NBA Showtime: NBA on NBC
l wisdom states that if you're down by four points with 20 seconds left in the game, you foul the opposing team in hopes that they'll throw up a brick at the free-throw line and you grab the rebound. But what if fouling meant the opportunity for the other team to make a six-point play, putting the game out of reach? "What kind of f-ed up basketball game is this?" you might say. The game is NBA Showtime: NBA on NBC, and it's anything but conventional, Showtime runs a smooth 60 frames per second and features realistic, detailed player models. All 29 teams from the NBA are here, as are their respective arenas (naturally, there are a few hidden courts thrown in as well). The teams are comprised of 145 NBA superstars (including the recently drafted 1999 rookies, see sidebar), the standard hidden characters that we have all come to expect from Midway, and a bunch of team mascots thrown in just for kicks. The Create-A-Player mode allows players to create their very own superstar, complete with custom head, nickname and ability attributes. Showtime also has the official NBC license, which means that all of the camera angles you see in Showtime are the same as those used during an NBC televised game. It also means that the real theme music is present, which is good if you're a stickler for realism (and awesome if you like John Tesh. And really, who doesn't like the Tesh?).
A new element of strategy has been added to Showtime: fouls. Now before you purists out there throw your controllers to the ground and shout "Where's the fun in that?", be assured that fouling doesn't detract from the gameplay. Every time you shove an opponent (who must have possession of the ball) to the ground, you get whistled for a foul. After five fouls, your opponent will go to the charity stripe. If he's successful, it's a three-point basket and they get the ball back. You really have to be careful who and when you foul, because a six-point play with 30 seconds remaining is difficult to overcome. The real secret to winning, however, is taking advantage of being "On Fire." After making three consecutive baskets, your player will be "On Fire" and virtually unstoppable. This means an unlimited turbo bar, exemption from committing fouls and goaltending, and draining next-to-impossible shots with ease. But if you thought facing only one "On Fire" player was bad, be sure not to let the opposing team make three consecutive alley-oop baskets. The team will go into Team Fire Mode, and all the regular "On Fire" conditions will exist for both players. The only way to break Team Fire is by making an alley-oop dunk of your own. This is how games are won and lost.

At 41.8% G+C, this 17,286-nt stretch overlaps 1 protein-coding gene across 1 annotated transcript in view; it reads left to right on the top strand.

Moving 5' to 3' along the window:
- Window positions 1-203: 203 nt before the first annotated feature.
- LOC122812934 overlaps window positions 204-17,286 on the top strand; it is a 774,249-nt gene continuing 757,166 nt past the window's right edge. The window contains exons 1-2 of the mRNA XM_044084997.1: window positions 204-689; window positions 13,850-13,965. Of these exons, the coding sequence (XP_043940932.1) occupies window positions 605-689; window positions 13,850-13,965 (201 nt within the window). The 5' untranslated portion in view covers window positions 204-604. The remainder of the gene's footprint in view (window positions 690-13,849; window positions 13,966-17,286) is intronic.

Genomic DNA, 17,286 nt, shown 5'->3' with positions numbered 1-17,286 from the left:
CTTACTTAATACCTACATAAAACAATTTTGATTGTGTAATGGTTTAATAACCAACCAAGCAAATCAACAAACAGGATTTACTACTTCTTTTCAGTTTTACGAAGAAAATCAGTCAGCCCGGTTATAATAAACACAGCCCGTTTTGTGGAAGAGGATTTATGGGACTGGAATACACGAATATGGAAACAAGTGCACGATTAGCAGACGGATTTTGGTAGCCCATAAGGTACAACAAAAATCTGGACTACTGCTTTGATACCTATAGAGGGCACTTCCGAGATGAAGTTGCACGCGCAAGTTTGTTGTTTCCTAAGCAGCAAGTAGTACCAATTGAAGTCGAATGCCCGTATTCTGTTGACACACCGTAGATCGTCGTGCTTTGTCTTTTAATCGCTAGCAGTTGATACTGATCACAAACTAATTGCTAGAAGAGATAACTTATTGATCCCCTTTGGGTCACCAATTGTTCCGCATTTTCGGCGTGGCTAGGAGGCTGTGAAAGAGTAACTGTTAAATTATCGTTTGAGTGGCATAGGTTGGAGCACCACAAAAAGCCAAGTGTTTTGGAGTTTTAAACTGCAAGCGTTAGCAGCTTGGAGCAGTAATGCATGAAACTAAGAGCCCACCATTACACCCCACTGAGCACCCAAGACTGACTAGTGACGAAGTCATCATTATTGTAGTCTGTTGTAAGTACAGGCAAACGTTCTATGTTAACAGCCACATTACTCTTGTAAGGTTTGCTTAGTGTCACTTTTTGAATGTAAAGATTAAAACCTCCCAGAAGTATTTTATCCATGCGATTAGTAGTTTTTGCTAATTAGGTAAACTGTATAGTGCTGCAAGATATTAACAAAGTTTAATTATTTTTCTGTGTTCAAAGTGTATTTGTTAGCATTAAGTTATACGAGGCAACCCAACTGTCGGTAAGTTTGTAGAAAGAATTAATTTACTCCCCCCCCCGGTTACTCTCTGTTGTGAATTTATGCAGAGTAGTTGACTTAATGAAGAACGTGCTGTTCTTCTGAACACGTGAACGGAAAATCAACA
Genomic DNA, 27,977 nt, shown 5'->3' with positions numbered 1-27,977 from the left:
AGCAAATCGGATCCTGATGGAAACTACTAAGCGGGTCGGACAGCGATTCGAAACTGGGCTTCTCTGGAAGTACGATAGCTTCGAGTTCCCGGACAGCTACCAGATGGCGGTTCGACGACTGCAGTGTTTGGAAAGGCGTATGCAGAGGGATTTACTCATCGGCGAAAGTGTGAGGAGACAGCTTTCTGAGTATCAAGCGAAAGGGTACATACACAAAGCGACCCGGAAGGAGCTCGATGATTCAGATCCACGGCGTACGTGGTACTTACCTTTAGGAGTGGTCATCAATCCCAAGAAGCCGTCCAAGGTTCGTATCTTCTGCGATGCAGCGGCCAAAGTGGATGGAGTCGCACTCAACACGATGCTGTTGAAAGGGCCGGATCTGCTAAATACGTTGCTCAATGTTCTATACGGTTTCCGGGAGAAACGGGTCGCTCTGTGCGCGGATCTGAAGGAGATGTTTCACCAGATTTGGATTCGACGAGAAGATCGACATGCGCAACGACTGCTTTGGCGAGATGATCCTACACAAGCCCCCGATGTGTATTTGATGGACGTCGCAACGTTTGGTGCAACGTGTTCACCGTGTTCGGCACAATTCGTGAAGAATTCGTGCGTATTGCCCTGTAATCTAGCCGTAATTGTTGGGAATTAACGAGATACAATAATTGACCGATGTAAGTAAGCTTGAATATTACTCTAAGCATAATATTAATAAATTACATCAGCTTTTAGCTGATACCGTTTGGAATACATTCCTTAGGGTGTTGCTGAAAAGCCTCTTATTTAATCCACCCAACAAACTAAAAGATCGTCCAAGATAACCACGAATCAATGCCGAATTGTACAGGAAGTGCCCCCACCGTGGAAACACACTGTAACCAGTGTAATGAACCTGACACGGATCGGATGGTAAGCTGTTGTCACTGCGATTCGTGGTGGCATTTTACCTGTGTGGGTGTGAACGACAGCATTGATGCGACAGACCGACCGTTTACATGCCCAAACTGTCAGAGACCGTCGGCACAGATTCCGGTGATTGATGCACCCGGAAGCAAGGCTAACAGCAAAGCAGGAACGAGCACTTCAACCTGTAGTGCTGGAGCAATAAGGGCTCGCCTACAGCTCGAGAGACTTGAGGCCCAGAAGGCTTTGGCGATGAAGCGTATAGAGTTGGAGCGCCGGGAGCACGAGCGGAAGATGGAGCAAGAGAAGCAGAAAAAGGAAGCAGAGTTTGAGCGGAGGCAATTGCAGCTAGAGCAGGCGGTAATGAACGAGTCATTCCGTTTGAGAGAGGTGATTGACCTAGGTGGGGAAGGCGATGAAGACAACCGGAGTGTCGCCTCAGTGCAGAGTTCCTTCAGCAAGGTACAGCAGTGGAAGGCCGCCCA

If you still have reservations about buying a Dreamcast, hopefully a near arcade-perfect port of Showtime will help put your mind at ease.
Download NBA Showtime: NBA on NBC
Basketball fans are going to be in for a huge treat this spring. The team that brought you NFL Blitz has come up with the arcade hoops game we've all been waiting for. NBA Showtime is a three-on-three b-ball contest in the same vein as NBA Jam. That's not surprising since most of the developers of Showtime worked on the original arcade versions of Jam (before the franchise name was bought by Acclaim). They were among the first to use real photos of the players and paste them on the bodies to make it look more realistic and they've taken that to the furthest extreme with Showtime. The problem with current "realistic" portrayals is that the face looks real, but they're plastered onto flat heads with maybe an extra polygon for a nose. The players in Showtime have cheeks, eyebrow ridges, ears and chins resulting in a shockingly realistic presentation. Of course the other body parts are equally detailed so you can see every cut of every muscle and ripple in uniforms.
The game is still early and we've only seen tape so far, but it looks like it will live up to the frantic and fun gameplay of Jam and Hangtime. All the NBA teams and a large majority of the real NBA players will be available, as well as the obligatory extras like Big Heads and secret characters. This could make its way to the arcades sooner if the NBA lockout is resolved, but will see release regardless this spring. It's showtime!
Midway scores with another arcade rim rocker, NBA Showtime: NBA on NBC. This game is more refinement than revolution, but its still a great quarter-cruncher packed with high-adrenaline sports action.
Midway Cot Came